This summer, acclaimed executive chef James Tchinnis brings us the highly anticipated La Fin Kitchen & Lounge in Montauk. Drawing on his experience at some of the top restaurants in New York City, including Le Cirque, The Grand Havana Room, and Osteria del Circo, the French-inspired all-day dining destination channels the seaside destinations of St. Barth’s and St. Tropez while embracing Montauk’s unspoiled beauty. With rosé bubbly and blush flowing freely, a fresh and creative cocktail menu, and an extensive wine list, guests can relax in the lounge with DJ vibes that echo over the Atlantic and weekly live music.
Hamptons Social connected with Tchinnis to talk about his inspiration for creating La Fin’s menu, his experience working with the “rock stars” of French cuisine, and how he would spend a perfect day in the Hamptons.
HAMPTONS SOCIAL: What was your inspiration for creating the menu for La Fin Kitchen and Lounge? Did you partner with local purveyors for ingredients?
CHEF JAMES TCHINNIS: Long Island is an agricultural treasure, so when designing the menu at La Fin, I wanted to showcase the ingredients as naturally as possible. We’re using all local or organic ingredients, so the product is incredible. The dishes don’t need to be overly complicated. It’s my job as a chef to incorporate the best ingredients with minimal fuss and then take a step back, because when you’ve got a great product, you can let the dish speak for itself. We’re sourcing from a variety of local farms and purveyors, including Balsam, Marilee’s, Quail Hill, Gosman’s Fish Market, and Montauk Pearl oysters.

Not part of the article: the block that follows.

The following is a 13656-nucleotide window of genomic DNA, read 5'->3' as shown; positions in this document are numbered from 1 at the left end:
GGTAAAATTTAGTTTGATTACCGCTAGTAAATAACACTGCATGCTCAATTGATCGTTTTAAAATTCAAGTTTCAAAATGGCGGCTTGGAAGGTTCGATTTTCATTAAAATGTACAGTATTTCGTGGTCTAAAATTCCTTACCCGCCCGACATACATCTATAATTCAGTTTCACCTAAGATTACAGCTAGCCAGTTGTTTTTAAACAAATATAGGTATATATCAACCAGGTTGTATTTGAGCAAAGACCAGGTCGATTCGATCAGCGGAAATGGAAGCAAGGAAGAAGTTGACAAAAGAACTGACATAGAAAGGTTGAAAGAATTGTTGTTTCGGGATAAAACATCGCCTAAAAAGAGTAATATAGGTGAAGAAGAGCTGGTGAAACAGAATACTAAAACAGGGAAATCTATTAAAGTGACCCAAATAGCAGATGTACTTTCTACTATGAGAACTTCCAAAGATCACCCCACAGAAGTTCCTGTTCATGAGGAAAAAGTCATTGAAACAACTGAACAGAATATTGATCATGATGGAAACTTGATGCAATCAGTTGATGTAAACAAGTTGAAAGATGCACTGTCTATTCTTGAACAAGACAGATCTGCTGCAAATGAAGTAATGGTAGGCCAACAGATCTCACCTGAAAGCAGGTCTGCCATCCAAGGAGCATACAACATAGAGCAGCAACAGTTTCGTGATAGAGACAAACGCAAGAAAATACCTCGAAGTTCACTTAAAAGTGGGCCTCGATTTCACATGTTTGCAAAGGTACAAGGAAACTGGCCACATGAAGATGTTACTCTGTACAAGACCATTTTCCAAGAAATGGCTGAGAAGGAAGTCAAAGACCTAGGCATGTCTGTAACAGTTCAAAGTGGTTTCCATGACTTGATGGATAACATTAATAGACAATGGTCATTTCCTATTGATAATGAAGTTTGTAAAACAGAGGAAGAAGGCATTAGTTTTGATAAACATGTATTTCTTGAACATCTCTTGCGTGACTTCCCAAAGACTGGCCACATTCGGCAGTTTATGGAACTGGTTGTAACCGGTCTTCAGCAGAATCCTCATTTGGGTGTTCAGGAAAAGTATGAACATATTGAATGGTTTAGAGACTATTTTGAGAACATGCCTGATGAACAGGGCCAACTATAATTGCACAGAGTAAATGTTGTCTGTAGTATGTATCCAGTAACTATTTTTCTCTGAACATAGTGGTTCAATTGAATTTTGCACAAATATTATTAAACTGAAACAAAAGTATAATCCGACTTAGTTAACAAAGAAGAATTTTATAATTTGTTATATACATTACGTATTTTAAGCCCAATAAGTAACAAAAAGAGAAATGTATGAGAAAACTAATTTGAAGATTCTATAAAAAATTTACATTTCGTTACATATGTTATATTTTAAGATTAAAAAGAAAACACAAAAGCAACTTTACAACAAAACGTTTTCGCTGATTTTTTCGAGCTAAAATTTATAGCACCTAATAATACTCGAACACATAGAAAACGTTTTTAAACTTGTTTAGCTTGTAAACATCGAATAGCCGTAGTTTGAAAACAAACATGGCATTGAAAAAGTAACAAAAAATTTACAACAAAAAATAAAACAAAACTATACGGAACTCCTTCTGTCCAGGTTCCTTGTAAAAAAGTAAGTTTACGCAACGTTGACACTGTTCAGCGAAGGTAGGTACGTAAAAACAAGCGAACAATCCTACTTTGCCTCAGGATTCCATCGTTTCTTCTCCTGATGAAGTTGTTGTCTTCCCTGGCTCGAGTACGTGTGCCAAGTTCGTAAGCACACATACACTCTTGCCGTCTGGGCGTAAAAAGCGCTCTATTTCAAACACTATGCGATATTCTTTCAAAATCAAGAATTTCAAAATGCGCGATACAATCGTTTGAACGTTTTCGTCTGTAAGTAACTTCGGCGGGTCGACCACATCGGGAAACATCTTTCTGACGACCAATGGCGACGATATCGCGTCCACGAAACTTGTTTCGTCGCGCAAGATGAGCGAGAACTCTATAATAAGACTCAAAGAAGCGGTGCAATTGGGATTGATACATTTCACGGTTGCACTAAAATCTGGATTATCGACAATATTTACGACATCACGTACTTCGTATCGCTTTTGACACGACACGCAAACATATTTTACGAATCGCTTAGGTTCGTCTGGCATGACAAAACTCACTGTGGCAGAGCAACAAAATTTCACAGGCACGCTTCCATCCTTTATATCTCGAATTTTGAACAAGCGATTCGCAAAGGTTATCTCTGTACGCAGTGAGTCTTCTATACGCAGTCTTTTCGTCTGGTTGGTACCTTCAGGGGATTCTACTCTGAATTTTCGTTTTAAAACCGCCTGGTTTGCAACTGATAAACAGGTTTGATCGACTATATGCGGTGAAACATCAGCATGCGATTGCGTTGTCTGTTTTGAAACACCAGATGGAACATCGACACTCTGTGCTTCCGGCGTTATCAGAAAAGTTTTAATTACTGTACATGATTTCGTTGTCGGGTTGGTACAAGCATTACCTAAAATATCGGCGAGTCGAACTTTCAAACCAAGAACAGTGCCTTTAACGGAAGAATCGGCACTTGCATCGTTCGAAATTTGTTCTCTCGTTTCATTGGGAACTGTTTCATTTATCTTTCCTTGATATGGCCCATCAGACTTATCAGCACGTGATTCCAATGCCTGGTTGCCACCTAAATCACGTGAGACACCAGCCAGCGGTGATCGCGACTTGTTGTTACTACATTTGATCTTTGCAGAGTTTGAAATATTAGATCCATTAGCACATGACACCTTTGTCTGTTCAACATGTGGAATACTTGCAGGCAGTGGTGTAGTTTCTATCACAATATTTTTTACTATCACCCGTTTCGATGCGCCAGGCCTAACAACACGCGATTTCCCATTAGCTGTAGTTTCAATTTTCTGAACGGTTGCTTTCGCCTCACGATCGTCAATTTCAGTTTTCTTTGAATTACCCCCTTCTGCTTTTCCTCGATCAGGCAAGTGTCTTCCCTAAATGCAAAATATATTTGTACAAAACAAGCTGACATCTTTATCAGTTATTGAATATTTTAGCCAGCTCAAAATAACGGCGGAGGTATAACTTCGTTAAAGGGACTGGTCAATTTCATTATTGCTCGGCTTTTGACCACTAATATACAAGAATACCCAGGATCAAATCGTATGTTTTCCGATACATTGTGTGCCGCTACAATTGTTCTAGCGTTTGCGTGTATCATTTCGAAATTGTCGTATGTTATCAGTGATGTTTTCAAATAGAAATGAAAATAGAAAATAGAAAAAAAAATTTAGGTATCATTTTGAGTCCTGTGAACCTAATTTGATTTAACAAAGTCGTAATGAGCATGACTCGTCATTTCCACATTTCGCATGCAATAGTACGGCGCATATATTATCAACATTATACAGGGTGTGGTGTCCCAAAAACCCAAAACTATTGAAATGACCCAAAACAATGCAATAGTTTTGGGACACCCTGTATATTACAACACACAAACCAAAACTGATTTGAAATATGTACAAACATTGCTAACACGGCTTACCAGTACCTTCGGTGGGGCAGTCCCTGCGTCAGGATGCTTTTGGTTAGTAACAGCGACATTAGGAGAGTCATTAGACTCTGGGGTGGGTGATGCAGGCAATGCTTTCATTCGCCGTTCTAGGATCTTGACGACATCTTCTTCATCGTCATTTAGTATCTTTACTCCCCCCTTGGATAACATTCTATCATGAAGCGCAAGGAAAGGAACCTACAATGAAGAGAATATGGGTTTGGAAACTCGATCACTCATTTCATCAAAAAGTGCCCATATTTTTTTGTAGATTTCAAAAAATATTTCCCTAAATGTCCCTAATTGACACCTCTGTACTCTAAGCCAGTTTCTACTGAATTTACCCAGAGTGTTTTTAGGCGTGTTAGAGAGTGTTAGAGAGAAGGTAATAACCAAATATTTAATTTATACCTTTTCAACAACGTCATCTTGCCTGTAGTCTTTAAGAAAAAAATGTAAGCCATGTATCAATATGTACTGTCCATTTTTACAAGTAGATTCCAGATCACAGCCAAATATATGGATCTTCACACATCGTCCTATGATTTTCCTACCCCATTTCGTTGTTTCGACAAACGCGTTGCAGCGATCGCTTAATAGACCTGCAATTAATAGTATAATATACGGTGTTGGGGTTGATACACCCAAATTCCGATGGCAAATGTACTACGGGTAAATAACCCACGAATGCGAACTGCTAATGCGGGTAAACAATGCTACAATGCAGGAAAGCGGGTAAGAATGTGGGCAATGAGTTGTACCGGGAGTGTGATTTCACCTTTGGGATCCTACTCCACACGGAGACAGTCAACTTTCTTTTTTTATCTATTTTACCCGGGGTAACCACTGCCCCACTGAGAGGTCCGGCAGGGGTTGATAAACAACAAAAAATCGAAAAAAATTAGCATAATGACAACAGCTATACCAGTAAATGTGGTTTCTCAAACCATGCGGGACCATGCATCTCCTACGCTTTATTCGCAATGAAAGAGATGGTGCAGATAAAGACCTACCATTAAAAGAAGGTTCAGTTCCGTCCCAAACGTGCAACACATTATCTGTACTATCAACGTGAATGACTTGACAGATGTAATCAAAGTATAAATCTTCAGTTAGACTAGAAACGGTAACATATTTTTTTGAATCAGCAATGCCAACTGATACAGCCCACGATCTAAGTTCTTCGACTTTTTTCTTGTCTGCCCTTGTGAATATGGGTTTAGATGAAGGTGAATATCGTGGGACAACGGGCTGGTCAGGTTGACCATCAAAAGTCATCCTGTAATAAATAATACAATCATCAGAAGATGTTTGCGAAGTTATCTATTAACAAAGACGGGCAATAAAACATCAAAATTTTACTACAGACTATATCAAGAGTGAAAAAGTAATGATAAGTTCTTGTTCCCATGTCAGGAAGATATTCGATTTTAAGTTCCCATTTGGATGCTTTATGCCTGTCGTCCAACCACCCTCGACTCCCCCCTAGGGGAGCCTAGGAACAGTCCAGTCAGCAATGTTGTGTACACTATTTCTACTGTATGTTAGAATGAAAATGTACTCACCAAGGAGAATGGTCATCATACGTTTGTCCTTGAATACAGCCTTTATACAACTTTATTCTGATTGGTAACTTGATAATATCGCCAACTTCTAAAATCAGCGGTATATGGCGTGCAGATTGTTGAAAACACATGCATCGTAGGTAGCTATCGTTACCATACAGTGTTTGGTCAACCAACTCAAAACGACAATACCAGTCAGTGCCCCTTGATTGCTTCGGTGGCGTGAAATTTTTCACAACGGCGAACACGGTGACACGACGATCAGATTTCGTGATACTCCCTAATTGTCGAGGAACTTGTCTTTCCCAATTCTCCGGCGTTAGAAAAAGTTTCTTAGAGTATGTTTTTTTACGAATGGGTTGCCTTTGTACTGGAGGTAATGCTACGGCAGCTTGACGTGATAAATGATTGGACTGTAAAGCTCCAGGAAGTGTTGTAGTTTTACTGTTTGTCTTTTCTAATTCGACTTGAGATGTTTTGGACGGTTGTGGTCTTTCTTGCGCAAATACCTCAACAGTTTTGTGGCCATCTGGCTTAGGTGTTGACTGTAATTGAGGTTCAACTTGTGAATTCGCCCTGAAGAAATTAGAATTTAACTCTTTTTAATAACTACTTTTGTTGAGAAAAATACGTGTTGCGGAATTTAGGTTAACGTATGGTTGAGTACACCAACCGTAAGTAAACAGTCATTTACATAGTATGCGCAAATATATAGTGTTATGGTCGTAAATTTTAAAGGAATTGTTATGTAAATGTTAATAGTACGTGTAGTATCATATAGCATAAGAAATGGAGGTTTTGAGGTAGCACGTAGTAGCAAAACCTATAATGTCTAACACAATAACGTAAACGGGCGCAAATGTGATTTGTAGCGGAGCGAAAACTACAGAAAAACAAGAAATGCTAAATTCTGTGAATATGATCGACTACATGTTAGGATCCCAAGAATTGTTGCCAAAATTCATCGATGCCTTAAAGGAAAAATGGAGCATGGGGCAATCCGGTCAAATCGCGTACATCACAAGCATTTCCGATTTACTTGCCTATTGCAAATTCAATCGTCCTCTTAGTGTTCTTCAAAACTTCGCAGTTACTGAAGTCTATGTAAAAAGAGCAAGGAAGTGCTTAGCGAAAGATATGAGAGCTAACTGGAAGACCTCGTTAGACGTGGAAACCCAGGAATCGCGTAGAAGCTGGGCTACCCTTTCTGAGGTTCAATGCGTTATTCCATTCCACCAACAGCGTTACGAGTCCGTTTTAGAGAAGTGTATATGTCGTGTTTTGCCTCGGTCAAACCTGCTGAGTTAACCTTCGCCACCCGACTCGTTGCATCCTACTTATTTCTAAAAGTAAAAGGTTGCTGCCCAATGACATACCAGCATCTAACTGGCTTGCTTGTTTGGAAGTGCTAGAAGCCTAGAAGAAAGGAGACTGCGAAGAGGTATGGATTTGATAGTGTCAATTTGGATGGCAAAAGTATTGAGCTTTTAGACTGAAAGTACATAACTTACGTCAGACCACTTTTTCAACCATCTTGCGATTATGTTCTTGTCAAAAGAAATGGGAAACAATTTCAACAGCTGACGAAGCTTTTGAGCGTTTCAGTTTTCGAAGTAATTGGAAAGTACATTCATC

HAMPTONS SOCIAL: What are a few items on the menu that you are most excited about?
TCHINNIS: I’m really excited about our Tomahawk Ribeye. We’re fortunate to have Acabonac Farms right here on the East End. They provide amazing grass-fed, grass-finished beef that is second to none. Our Tomahawk is 32 oz. and meant to be shared, but if I sat down at La Fin, I would probably give it a shot on my own! Then, there’s the fresh local seafood that we have access to. The swordfish, striped bass, and tuna are all light and healthy dishes, perfect for summer dining.